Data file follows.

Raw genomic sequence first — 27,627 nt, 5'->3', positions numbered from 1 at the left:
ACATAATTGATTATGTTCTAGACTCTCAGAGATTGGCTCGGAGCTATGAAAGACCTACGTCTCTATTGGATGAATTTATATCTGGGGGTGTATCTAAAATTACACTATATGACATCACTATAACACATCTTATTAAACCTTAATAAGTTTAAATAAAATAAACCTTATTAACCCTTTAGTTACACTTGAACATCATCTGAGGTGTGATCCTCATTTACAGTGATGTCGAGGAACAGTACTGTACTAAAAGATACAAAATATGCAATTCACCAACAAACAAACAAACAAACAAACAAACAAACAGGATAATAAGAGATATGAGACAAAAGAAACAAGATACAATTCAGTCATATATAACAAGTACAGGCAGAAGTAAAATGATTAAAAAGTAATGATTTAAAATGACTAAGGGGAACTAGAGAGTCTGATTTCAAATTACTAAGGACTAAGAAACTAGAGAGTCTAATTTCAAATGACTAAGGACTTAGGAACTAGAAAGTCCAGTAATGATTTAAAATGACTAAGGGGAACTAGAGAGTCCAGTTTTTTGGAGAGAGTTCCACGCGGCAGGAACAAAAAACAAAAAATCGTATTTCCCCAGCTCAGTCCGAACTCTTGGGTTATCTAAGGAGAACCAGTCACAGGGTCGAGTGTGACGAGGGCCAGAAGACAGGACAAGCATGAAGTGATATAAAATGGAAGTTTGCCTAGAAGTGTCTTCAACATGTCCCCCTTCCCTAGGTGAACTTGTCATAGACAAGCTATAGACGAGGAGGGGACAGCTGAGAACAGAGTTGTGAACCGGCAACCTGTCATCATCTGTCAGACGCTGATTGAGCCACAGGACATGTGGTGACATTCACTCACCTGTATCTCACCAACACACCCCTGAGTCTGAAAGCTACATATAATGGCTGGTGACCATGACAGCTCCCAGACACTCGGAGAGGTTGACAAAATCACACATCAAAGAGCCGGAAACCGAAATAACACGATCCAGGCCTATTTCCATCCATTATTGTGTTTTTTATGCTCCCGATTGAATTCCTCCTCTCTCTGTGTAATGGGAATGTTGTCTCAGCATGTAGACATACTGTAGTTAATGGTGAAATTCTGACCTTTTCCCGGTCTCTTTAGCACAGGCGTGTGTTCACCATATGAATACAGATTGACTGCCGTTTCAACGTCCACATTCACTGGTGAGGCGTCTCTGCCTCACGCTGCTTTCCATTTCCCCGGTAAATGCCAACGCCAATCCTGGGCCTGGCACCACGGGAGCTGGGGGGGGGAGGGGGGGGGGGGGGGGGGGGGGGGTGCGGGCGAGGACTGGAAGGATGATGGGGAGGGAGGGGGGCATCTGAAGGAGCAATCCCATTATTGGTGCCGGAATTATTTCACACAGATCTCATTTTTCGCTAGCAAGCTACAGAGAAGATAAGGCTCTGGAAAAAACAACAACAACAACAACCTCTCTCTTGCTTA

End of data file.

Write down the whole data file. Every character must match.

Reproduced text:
Raw genomic sequence first — 27,627 nt, 5'->3', positions numbered from 1 at the left:
ACATAATTGATTATGTTCTAGACTCTCAGAGATTGGCTCGGAGCTATGAAAGACCTACGTCTCTATTGGATGAATTTATATCTGGGGGTGTATCTAAAATTACACTATATGACATCACTATAACACATCTTATTAAACCTTAATAAGTTTAAATAAAATAAACCTTATTAACCCTTTAGTTACACTTGAACATCATCTGAGGTGTGATCCTCATTTACAGTGATGTCGAGGAACAGTACTGTACTAAAAGATACAAAATATGCAATTCACCAACAAACAAACAAACAAACAAACAAACAAACAGGATAATAAGAGATATGAGACAAAAGAAACAAGATACAATTCAGTCATATATAACAAGTACAGGCAGAAGTAAAATGATTAAAAAGTAATGATTTAAAATGACTAAGGGGAACTAGAGAGTCTGATTTCAAATTACTAAGGACTAAGAAACTAGAGAGTCTAATTTCAAATGACTAAGGACTTAGGAACTAGAAAGTCCAGTAATGATTTAAAATGACTAAGGGGAACTAGAGAGTCCAGTTTTTTGGAGAGAGTTCCACGCGGCAGGAACAAAAAACAAAAAATCGTATTTCCCCAGCTCAGTCCGAACTCTTGGGTTATCTAAGGAGAACCAGTCACAGGGTCGAGTGTGACGAGGGCCAGAAGACAGGACAAGCATGAAGTGATATAAAATGGAAGTTTGCCTAGAAGTGTCTTCAACATGTCCCCCTTCCCTAGGTGAACTTGTCATAGACAAGCTATAGACGAGGAGGGGACAGCTGAGAACAGAGTTGTGAACCGGCAACCTGTCATCATCTGTCAGACGCTGATTGAGCCACAGGACATGTGGTGACATTCACTCACCTGTATCTCACCAACACACCCCTGAGTCTGAAAGCTACATATAATGGCTGGTGACCATGACAGCTCCCAGACACTCGGAGAGGTTGACAAAATCACACATCAAAGAGCCGGAAACCGAAATAACACGATCCAGGCCTATTTCCATCCATTATTGTGTTTTTTATGCTCCCGATTGAATTCCTCCTCTCTCTGTGTAATGGGAATGTTGTCTCAGCATGTAGACATACTGTAGTTAATGGTGAAATTCTGACCTTTTCCCGGTCTCTTTAGCACAGGCGTGTGTTCACCATATGAATACAGATTGACTGCCGTTTCAACGTCCACATTCACTGGTGAGGCGTCTCTGCCTCACGCTGCTTTCCATTTCCCCGGTAAATGCCAACGCCAATCCTGGGCCTGGCACCACGGGAGCTGGGGGGGGGAGGGGGGGGGGGGGGGGGGGGGGGGTGCGGGCGAGGACTGGAAGGATGATGGGGAGGGAGGGGGGCATCTGAAGGAGCAATCCCATTATTGGTGCCGGAATTATTTCACACAGATCTCATTTTTCGCTAGCAAGCTACAGAGAAGATAAGGCTCTGGAAAAAACAACAACAACAACAACCTCTCTCTTGCTTA